A bullshit concept from the incel world has been leaking into mainstream culture, so it’s time we explain. I’m talking about the idea of a “sigma male,” who supposedly exists in relation to “alpha” and “beta” males.
These greek-letter categories are supposed to describe a place in a hierarchy as well as a personality type. That should already clue you in to the fact that they don’t make any sense. The positions in hierarchies are jobs, not inbuilt biological traits. Nobody is born a general or a quarterback or a CEO (except, of course, the Boss Baby.)
We often like to believe that a person’s character destines them for greatness. That’s a cute idea, but it doesn’t have much to do with psychology or even reality; it’s a fantasy trope. Cinderella gets to marry the prince because she’s just good and sweet and pretty. The trope is appealing because we can imagine ourselves as the chosen one. So if none of this makes sense, where did it come from?
“Alpha male” is a debunked concept from animal behaviour studies
Before we talk about sigma males, we have to talk about alphas. In 1947, Rudolph Schenkel wrote a paper about wolf behaviour based on observations at a Swiss zoo. He wrote that there seemed to be a hierarchy, with the “alpha” pair at the top. Another wildlife biologist, David Mech, popularised the “alpha” term in a book, but after studying wild wolves, he changed his mind. Actual wolf packs don’t have that kind of multi-tiered hierarchy at all.
This post on Gizmodo goes into the history of the “alpha wolf” idea and why it’s wrong. In short: wolf packs are families, with parents and children. The parents hunt, and they feed their pups. They’re the boss of the pack in the same way that human parents take charge of their families: making sure that the littlest ones get enough to eat, for example. Some packs have a more complex structure, but they’re all family-based and not the result of cutthroat competition.
The idea of a hierarchical structure also bled over into dog training, where there was a decades-long fad of trainers attempting to punish dogs into believing that they (the trainer or owner) were “dominant” in a pack hierarchy. This didn’t turn out to be a useful metaphor for dog training, either.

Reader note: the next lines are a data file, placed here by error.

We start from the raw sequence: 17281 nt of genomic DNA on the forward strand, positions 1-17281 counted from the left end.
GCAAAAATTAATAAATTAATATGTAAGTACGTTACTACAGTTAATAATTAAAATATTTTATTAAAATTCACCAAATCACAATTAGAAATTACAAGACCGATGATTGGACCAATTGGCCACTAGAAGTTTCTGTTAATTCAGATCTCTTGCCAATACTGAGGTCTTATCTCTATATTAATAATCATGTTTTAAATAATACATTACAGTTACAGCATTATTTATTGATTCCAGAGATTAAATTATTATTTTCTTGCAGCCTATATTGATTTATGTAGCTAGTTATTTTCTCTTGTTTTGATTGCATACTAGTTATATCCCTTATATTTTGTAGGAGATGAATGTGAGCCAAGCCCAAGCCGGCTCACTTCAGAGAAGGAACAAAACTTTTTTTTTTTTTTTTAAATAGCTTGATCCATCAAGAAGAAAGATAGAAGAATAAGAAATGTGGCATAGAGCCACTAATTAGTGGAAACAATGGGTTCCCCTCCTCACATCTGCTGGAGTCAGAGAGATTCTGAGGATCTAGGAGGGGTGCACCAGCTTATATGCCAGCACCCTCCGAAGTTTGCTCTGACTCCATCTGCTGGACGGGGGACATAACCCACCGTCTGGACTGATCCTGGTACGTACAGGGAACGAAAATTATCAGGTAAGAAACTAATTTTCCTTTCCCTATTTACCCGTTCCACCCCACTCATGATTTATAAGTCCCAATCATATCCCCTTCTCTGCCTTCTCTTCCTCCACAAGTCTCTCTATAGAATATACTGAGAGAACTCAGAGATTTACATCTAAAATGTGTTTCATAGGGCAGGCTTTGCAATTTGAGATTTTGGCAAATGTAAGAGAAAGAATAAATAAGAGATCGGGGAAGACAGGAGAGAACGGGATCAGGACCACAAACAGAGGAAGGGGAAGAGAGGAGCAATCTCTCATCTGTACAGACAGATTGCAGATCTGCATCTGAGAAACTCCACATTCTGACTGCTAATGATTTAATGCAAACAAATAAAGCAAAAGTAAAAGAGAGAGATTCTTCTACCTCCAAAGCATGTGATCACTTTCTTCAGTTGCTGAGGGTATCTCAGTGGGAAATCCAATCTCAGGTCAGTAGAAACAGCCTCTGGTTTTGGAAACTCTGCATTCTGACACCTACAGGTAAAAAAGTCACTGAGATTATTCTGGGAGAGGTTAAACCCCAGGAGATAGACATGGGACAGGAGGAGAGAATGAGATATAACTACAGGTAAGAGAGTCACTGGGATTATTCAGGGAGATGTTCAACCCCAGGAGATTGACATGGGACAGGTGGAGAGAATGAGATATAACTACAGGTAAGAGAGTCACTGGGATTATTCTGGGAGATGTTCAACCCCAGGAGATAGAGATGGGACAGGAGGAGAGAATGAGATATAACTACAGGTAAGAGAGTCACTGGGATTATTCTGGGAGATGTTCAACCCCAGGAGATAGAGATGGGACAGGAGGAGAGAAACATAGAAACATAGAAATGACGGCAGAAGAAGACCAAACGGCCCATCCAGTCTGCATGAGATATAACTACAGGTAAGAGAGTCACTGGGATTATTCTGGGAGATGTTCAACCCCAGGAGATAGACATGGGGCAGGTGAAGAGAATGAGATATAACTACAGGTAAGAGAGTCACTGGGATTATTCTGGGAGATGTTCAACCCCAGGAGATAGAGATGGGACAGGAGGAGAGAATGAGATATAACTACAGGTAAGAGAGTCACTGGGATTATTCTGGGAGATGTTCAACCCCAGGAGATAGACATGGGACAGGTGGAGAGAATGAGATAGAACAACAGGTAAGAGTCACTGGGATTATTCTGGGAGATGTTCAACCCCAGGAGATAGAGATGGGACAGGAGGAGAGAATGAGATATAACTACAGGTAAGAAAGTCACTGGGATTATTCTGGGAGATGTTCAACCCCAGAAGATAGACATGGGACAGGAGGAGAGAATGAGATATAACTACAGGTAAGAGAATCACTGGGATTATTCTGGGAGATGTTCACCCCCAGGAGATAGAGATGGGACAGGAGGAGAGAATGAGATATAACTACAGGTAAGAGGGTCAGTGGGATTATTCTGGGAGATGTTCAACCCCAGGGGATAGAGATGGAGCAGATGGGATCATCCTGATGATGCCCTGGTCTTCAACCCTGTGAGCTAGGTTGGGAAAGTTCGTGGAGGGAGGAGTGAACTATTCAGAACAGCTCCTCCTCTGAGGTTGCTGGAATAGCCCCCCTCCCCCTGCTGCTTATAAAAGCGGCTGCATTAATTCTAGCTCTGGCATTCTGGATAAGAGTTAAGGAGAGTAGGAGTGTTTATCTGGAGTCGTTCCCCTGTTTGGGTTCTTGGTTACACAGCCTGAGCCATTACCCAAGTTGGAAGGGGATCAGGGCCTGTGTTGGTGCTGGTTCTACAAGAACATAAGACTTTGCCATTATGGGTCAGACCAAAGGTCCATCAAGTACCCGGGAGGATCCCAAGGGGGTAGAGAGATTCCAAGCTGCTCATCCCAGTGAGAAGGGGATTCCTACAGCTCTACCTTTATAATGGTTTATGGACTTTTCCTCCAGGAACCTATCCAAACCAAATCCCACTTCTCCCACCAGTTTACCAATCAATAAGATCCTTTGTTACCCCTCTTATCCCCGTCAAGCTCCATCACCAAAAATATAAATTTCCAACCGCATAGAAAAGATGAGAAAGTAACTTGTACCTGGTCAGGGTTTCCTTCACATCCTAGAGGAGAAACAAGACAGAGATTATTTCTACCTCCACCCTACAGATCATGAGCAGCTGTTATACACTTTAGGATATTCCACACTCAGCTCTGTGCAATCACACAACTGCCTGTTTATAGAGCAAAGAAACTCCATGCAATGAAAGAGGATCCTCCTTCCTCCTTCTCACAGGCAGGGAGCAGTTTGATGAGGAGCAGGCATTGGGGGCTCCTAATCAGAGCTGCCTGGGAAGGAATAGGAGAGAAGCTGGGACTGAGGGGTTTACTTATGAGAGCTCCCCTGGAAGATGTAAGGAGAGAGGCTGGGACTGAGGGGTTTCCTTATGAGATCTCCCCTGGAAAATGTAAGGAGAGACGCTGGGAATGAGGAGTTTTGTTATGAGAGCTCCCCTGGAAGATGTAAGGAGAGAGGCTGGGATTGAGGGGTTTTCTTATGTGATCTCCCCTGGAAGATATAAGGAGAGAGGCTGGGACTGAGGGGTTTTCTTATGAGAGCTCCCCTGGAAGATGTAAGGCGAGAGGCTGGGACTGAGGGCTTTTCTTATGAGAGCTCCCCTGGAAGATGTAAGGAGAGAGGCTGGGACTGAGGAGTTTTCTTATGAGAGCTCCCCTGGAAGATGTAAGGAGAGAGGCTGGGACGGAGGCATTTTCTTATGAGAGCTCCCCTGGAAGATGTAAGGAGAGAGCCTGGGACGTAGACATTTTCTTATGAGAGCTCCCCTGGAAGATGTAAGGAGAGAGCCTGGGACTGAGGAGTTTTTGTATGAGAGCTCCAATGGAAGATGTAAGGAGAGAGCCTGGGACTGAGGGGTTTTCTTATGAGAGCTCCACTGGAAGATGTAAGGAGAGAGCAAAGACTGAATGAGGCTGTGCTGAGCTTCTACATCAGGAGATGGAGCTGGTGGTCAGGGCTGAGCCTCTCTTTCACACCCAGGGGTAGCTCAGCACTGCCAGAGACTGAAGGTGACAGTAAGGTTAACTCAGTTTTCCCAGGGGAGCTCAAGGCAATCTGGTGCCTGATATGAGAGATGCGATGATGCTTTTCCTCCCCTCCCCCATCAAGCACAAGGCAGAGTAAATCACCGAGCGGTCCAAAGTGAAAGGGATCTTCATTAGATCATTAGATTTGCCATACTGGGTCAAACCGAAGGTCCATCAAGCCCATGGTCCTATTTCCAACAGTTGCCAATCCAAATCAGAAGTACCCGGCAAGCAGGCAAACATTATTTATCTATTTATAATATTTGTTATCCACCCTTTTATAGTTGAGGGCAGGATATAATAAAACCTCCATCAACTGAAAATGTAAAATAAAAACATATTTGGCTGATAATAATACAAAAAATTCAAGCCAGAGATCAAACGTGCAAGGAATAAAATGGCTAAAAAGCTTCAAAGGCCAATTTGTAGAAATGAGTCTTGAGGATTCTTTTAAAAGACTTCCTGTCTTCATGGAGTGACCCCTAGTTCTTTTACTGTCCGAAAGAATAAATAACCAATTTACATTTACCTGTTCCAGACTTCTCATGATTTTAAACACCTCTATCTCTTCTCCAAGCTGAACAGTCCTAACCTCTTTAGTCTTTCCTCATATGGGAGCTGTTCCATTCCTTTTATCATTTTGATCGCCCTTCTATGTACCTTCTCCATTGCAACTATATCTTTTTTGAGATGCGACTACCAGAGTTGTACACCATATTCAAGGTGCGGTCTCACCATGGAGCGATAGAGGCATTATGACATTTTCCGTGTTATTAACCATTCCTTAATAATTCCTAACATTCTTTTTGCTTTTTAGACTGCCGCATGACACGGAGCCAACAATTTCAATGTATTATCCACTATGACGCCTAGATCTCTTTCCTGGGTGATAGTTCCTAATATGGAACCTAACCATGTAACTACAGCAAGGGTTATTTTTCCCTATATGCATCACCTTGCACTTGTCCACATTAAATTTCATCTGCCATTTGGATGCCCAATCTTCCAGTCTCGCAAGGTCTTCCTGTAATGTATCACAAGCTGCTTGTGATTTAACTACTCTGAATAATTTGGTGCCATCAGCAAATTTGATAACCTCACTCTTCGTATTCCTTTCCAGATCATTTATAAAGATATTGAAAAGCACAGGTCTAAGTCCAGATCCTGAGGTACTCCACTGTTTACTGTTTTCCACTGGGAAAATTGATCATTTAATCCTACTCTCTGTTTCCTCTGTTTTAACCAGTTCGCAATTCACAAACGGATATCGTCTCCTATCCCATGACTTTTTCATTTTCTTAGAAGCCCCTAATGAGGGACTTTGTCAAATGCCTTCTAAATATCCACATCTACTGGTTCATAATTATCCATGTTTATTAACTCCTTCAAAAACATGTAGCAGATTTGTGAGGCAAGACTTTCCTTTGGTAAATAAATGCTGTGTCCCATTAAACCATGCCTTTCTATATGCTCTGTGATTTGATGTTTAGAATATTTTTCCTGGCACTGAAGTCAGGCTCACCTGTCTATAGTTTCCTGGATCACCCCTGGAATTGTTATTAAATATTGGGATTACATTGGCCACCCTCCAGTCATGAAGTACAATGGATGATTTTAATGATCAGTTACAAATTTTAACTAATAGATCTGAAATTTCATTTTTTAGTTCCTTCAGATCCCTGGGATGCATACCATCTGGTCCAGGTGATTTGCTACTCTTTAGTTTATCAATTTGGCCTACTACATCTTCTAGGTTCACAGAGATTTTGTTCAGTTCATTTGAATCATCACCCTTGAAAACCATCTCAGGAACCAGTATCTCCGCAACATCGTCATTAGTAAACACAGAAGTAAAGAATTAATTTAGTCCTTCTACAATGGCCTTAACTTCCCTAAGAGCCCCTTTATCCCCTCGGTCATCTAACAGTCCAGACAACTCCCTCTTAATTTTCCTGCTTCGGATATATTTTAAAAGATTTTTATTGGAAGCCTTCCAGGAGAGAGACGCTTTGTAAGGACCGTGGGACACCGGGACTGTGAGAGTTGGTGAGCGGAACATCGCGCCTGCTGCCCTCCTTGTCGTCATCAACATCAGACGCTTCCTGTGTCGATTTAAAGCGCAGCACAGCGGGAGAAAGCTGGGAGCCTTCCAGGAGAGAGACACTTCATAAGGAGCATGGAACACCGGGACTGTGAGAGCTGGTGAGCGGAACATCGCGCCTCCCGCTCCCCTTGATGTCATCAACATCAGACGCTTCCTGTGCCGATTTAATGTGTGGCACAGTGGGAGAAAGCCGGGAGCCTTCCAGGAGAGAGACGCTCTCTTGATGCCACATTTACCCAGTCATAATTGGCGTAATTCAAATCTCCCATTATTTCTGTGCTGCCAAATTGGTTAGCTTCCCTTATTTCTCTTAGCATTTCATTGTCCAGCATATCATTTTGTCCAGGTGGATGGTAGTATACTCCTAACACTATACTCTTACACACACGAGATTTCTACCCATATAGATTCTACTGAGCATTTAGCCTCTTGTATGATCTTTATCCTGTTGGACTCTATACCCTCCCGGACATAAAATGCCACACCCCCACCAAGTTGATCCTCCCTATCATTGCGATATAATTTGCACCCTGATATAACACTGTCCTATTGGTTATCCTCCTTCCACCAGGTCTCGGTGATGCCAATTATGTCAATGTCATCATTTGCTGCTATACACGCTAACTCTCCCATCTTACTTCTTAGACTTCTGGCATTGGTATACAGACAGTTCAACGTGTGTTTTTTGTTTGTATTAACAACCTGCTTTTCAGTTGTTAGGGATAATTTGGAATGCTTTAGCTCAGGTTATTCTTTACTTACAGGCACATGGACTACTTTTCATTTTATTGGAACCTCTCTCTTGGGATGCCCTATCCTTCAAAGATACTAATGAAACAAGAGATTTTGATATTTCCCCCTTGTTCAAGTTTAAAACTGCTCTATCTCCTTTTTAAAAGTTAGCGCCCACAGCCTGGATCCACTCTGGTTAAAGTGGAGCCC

Animal behaviorist Patricia McConnell explains that owners were taught to roll their pup over to show they were dominant, but wolves don’t typically do that. Instead, in wolf packs, the younger or “submissive” animal rolls themselves over. Wolves and dogs do have a sense of hierarchy in their relationships, but it’s not based around the guys at the top being jerks to everybody around them.
“Alphas” make even less sense for humans
Now let’s talk about how this all got rolled into toxic masculinity. The original “alpha” wolves were understood to be male-female pairs, but that quickly fell by the wayside when people scrambled to describe human society in terms of this supposedly natural law.
If you think human society is necessarily organised into a hierarchy with “alphas” at the top, you’ll want to be an alpha, right? And by misunderstanding a bunch of outdated wolf studies, you’ll conclude that this means you need to be a dominant arsehole to everybody around you.
Like wolves, humans do have a sense of status, but also like wolves, it’s complicated. You might fit into one place in your workplace’s social structure, for example, while at the same time you have a totally different status in a friend group or in a community organisation you’re part of. You also don’t need to be acutely aware of every gradation in social status. If you want to date somebody who is way above or below you on some hierarchy (they make a lot more money than you, for example), that could get awkward. But you can also live a normal and happy life without obsessing over everybody’s exact place in a hierarchy that not everyone would be able to agree on, anyway.
Where “sigma” comes in